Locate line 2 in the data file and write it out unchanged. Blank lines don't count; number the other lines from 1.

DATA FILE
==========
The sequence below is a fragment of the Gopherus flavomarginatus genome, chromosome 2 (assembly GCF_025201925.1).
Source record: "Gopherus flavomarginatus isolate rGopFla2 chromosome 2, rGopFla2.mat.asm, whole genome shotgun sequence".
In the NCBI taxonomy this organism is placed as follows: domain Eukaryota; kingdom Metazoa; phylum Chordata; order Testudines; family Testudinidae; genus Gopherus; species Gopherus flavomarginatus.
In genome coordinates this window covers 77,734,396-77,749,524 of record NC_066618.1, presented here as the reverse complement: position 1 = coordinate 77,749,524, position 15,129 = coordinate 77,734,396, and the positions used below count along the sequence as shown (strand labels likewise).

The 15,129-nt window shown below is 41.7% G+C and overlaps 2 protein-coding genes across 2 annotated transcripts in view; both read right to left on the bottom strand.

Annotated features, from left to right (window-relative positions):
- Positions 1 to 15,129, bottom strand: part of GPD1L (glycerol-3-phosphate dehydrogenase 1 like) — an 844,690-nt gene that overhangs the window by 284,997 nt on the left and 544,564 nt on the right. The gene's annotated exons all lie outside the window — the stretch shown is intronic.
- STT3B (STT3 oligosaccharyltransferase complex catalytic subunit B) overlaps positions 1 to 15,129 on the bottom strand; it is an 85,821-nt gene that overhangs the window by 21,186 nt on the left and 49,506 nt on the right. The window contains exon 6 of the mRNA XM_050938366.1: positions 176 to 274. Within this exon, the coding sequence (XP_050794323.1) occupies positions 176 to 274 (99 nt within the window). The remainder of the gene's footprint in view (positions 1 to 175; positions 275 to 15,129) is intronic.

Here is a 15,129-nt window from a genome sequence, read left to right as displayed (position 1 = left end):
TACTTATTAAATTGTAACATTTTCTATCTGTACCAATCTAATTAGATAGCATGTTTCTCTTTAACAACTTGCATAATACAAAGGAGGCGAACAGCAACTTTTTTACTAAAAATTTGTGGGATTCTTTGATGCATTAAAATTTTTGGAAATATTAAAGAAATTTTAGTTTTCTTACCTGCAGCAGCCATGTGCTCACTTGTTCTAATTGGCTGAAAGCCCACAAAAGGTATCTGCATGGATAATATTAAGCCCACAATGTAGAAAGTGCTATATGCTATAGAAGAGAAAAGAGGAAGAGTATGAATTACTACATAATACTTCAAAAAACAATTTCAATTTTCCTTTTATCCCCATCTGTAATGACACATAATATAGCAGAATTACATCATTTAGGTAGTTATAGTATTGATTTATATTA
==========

Source record: "Gopherus flavomarginatus isolate rGopFla2 chromosome 2, rGopFla2.mat.asm, whole genome shotgun sequence".